Ancient History PhD Program

The Ancient History program is currently paused and not accepting applications as it undergoes restructuring.  Applicants interested in studying Ancient History with a strong language focus in Ancient Greek and Latin are encouraged to apply to Classics, which houses several distinguished ancient historians.  The requirements for that program can be found on the Classics PhD program page.


Old World MapThe Ph.D. program in Ancient History at Brown is an interdisciplinary program established jointly by the departments of Classics and History to train ancient historians to meet the needs and goals outlined in the following paragraphs. “Ancient history” comprises primarily classical Greek and Roman history, including the history of late antiquity. It stopped admitting students in 2021.

Ancient History Graduate Program Handbook

The Ph.D. program in Ancient History is no longer admitting students. The program is operated and supervised by a Director of Graduate Studies (currently Professor Graham Oliver (Classics and History) in consultation with an Executive Committee comprised of other Brown faculty in Ancient History, currently Professors John Bodel and Graham Oliver (Classics and History), Ken Sacks (History and Classics), Johanna Hanink and Adele Scafuro (Classics), and Associate Professors Amy Russell (Classics and History) and Jonathan Conant (History and Classics).

Tenured faculty contributing to the program, in addition to the ancient historians mentioned previously, are drawn from the departments of Classics: History: Amy Remensnyder (European Middle Ages); Archaeology: Peter van Dommelen (Western Mediterranean, Phoenician-Punic archaeology); Felipe Rojas (Greek and Roman Anatolia); Egyptology and Assyriology: Laurel Bestock (Egyptology); Matthew Rutz (social and political history of Late Bronze Age Syria; Babylonian/Assyrian documents), and John Steele (Exact Sciences, Mesopotamia); Religious Studies: Michael Satlow (Hellenistic and Roman Judaism), Susan Harvey (early Christianity, Syriac), and Nancy Khalek (early Islam). Untenured faculty who contribute to the program include, in History: Brian Lander (Qin and Han China, environmental history).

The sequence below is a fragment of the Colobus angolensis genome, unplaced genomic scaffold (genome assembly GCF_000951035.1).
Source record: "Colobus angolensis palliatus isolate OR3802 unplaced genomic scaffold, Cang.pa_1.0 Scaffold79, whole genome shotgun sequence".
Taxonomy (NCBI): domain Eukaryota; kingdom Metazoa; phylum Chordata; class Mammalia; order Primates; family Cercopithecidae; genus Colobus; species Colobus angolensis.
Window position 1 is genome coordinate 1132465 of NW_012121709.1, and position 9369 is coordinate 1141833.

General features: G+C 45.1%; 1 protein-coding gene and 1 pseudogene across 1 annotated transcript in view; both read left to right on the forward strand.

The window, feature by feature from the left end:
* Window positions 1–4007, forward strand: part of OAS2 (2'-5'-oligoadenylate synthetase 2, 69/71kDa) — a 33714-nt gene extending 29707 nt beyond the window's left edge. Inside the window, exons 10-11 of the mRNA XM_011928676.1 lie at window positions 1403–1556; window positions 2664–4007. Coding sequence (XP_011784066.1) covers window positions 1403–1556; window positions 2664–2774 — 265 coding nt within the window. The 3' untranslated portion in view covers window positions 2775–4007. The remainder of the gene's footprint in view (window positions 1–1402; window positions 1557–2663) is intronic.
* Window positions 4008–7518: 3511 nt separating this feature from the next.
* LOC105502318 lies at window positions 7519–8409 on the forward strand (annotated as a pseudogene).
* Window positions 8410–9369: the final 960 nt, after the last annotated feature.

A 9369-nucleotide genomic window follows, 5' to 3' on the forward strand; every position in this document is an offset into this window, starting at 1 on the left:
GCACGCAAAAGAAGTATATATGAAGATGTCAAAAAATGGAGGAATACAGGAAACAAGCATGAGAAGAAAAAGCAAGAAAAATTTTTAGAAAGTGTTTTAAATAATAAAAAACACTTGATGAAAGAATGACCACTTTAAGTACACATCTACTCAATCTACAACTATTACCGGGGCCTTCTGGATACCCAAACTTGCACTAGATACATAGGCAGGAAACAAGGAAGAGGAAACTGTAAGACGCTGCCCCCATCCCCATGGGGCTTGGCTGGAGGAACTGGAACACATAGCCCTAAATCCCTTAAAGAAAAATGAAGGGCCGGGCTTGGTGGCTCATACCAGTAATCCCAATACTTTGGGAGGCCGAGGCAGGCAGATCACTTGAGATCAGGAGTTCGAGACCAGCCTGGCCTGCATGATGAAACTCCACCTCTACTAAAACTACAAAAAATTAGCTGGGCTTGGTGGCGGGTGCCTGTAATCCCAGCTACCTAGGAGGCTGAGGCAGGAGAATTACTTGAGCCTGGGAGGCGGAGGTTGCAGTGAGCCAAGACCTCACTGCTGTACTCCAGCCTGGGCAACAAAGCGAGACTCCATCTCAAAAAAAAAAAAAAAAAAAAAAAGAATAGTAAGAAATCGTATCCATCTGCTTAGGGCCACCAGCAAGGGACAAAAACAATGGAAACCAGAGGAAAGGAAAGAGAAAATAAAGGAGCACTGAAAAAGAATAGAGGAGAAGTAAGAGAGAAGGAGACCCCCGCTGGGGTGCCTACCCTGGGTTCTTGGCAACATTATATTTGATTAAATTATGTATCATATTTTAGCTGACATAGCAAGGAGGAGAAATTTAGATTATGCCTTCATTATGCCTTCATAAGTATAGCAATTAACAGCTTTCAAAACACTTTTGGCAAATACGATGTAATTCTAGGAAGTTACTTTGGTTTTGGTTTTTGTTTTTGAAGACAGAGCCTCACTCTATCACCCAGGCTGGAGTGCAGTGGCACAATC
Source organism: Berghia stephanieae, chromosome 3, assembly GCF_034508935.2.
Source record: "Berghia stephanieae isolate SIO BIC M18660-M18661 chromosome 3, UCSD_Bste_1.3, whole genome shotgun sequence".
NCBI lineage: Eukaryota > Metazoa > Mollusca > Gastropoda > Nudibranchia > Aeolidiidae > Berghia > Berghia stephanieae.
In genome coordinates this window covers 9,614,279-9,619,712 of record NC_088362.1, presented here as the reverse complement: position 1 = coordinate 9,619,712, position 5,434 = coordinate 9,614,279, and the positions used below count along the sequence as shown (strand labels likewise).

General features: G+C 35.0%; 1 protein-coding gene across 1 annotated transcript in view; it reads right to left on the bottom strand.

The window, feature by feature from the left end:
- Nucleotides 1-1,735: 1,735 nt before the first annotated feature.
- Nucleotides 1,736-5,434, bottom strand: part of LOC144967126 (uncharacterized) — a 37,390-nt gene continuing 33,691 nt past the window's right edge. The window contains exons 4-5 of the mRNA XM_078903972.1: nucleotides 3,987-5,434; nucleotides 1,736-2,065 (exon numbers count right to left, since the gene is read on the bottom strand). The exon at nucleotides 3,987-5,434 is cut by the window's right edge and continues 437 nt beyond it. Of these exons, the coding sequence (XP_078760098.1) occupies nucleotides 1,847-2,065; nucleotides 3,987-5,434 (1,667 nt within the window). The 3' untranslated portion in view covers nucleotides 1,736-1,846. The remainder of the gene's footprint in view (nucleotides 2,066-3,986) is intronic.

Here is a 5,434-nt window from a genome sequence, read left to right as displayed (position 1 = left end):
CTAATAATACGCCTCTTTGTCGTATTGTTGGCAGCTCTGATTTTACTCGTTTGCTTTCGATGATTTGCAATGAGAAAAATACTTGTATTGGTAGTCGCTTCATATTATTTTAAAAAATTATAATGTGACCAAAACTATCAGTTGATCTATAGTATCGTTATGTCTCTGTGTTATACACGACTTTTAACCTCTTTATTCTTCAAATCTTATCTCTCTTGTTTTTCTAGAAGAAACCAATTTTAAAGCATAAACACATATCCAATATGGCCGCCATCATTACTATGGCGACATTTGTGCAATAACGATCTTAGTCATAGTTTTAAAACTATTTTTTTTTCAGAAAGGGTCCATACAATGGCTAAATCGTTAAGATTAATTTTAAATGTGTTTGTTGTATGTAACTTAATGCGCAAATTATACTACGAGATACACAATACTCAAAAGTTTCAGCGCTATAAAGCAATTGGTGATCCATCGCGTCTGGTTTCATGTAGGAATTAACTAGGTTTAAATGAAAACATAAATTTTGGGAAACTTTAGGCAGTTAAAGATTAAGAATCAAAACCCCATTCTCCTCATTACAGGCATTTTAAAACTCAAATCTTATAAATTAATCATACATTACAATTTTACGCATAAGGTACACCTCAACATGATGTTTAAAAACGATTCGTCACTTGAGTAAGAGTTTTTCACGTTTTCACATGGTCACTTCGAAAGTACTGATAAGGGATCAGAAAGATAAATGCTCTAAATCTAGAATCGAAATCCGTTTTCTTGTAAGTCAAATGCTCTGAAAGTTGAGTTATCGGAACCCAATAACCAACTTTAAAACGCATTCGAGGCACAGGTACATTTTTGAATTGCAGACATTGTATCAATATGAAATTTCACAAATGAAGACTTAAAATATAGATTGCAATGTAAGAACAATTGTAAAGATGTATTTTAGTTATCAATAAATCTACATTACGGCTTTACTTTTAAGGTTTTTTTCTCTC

Students will select courses that develop areas of interest that suit their specific needs. Apart from courses in the ancient languages and histories, students will take the graduate colloquium on historical methodologies in the Department of History (typically in semester three), and, in the Department of Classics, the proseminar on methodologies and ancillary disciplines (typically semester one). Students in the program are expected to demonstrate, through successful completion of an appropriate course or a written exam, competence in (a) one ancillary field (normally one of the following: epigraphy, archeology, numismatics, papyrology, or art history) and (b) two literature/author Classics courses (including one poetry or literature survey course).

Students are expected to take the preliminary exam by the end of the sixth semester.   This exam will consist of a three-hour oral examination in two major fields:  Greek history (from the archaic to the end of the Hellenistic period) and Roman history (from the beginning to Justinian).  There will be one examiner in each field and one presider; the other members of the Ancient History faculty are invited to attend.

After passing the preliminary exam, students will choose a dissertation topic in ancient history. The dissertation committee will consist of three faculty who are best able to advise the student on the chosen topic; at least two of these must be among the program’s contributing faculty. No later than three months after passing the Preliminary Exam, students will submit a written dissertation prospectus, a substantial essay setting forth the problematique, a plan of research, and bibliography. This will be assessed by two Faculty members. 

Students who have graduated from the program have found employment in both academic and non-academic positions:

Kelly Nguyen (2021) IDEAL Provostial Fellow and Lecturer in Classics, Stanford University

Joseph Kurz (2017) Teacher, Francis Parker School, San Diego

Dominic Machado (2017)  Assistant Professor of Classics, College of the Holy Cross

Bryan Brinkmann (2016)  Lecturer, Modern and Classical Languages, Missouri State University

David Yates (2010) Associate Professor of Classical Studies, Millsaps College